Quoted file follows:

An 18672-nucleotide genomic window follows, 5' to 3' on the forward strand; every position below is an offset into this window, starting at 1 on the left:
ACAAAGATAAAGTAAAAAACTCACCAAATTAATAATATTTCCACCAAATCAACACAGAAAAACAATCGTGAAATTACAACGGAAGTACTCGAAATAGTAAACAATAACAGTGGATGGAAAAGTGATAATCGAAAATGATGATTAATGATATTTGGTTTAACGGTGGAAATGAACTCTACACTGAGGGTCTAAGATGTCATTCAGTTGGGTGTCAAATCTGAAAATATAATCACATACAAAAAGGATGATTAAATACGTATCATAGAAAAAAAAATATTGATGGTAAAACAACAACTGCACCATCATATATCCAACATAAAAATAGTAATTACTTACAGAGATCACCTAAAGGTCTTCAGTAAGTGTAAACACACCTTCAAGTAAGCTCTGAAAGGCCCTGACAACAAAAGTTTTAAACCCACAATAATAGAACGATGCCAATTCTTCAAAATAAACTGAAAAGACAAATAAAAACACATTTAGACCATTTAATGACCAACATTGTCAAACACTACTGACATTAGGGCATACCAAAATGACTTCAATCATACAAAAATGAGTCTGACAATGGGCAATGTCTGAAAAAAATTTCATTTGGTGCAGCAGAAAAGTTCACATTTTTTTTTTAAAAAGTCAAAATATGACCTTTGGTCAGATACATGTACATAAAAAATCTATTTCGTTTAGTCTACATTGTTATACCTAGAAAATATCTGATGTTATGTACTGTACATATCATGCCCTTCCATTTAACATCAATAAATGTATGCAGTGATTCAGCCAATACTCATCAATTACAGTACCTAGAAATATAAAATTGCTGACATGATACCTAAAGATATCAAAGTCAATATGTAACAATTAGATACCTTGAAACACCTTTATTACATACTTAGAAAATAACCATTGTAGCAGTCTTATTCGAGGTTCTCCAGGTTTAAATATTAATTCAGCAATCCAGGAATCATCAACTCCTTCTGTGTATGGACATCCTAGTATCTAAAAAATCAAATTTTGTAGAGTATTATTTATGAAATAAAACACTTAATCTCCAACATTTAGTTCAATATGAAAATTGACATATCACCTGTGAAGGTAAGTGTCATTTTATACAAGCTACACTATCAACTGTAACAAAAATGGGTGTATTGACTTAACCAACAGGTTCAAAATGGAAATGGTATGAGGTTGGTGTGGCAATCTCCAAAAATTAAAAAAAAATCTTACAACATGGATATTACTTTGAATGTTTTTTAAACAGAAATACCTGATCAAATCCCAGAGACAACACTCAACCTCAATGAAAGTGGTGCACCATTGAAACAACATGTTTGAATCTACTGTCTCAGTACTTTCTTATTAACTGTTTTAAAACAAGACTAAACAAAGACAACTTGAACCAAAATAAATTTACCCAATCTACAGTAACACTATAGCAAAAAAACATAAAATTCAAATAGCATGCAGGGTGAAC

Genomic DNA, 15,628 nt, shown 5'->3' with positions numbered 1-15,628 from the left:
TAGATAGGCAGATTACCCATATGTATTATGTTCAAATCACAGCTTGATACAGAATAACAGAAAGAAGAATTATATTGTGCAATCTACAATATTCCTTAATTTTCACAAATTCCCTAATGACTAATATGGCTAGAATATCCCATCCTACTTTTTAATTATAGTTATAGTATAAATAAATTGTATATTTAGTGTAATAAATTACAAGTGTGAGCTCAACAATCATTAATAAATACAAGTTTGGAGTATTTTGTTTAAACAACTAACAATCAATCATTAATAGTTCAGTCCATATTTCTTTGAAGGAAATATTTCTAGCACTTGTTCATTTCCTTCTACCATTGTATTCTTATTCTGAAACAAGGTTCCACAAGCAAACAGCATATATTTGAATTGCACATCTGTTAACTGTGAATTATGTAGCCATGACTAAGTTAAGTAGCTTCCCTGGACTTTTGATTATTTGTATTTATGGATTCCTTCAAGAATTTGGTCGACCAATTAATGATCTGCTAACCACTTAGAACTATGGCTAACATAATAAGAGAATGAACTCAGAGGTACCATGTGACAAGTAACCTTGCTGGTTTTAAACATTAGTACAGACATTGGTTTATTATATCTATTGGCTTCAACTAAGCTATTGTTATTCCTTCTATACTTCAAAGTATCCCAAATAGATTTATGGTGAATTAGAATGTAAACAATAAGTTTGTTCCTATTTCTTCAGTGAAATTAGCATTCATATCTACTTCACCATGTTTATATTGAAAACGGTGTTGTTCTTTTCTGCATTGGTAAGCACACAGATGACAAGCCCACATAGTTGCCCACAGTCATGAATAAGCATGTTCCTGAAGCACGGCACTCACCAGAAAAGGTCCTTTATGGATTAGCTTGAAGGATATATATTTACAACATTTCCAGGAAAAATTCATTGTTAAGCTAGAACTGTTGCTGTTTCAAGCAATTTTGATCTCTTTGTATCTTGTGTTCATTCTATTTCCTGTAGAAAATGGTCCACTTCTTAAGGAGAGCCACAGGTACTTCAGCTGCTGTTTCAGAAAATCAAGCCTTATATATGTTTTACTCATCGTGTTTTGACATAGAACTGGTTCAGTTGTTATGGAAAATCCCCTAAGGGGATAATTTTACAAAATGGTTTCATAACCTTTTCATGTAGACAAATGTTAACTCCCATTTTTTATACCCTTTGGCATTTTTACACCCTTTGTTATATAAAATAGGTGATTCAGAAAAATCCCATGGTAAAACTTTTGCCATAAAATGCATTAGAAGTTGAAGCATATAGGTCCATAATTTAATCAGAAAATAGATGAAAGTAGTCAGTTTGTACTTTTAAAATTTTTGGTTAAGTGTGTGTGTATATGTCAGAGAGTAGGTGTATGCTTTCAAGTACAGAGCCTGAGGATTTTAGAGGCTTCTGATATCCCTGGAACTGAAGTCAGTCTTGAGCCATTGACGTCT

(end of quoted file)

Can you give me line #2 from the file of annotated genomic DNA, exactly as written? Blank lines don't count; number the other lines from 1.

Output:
ACAAAGATAAAGTAAAAAACTCACCAAATTAATAATATTTCCACCAAATCAACACAGAAAAACAATCGTGAAATTACAACGGAAGTACTCGAAATAGTAAACAATAACAGTGGATGGAAAAGTGATAATCGAAAATGATGATTAATGATATTTGGTTTAACGGTGGAAATGAACTCTACACTGAGGGTCTAAGATGTCATTCAGTTGGGTGTCAAATCTGAAAATATAATCACATACAAAAAGGATGATTAAATACGTATCATAGAAAAAAAAATATTGATGGTAAAACAACAACTGCACCATCATATATCCAACATAAAAATAGTAATTACTTACAGAGATCACCTAAAGGTCTTCAGTAAGTGTAAACACACCTTCAAGTAAGCTCTGAAAGGCCCTGACAACAAAAGTTTTAAACCCACAATAATAGAACGATGCCAATTCTTCAAAATAAACTGAAAAGACAAATAAAAACACATTTAGACCATTTAATGACCAACATTGTCAAACACTACTGACATTAGGGCATACCAAAATGACTTCAATCATACAAAAATGAGTCTGACAATGGGCAATGTCTGAAAAAAATTTCATTTGGTGCAGCAGAAAAGTTCACATTTTTTTTTTAAAAAGTCAAAATATGACCTTTGGTCAGATACATGTACATAAAAAATCTATTTCGTTTAGTCTACATTGTTATACCTAGAAAATATCTGATGTTATGTACTGTACATATCATGCCCTTCCATTTAACATCAATAAATGTATGCAGTGATTCAGCCAATACTCATCAATTACAGTACCTAGAAATATAAAATTGCTGACATGATACCTAAAGATATCAAAGTCAATATGTAACAATTAGATACCTTGAAACACCTTTATTACATACTTAGAAAATAACCATTGTAGCAGTCTTATTCGAGGTTCTCCAGGTTTAAATATTAATTCAGCAATCCAGGAATCATCAACTCCTTCTGTGTATGGACATCCTAGTATCTAAAAAATCAAATTTTGTAGAGTATTATTTATGAAATAAAACACTTAATCTCCAACATTTAGTTCAATATGAAAATTGACATATCACCTGTGAAGGTAAGTGTCATTTTATACAAGCTACACTATCAACTGTAACAAAAATGGGTGTATTGACTTAACCAACAGGTTCAAAATGGAAATGGTATGAGGTTGGTGTGGCAATCTCCAAAAATTAAAAAAAAATCTTACAACATGGATATTACTTTGAATGTTTTTTAAACAGAAATACCTGATCAAATCCCAGAGACAACACTCAACCTCAATGAAAGTGGTGCACCATTGAAACAACATGTTTGAATCTACTGTCTCAGTACTTTCTTATTAACTGTTTTAAAACAAGACTAAACAAAGACAACTTGAACCAAAATAAATTTACCCAATCTACAGTAACACTATAGCAAAAAAACATAAAATTCAAATAGCATGCAGGGTGAAC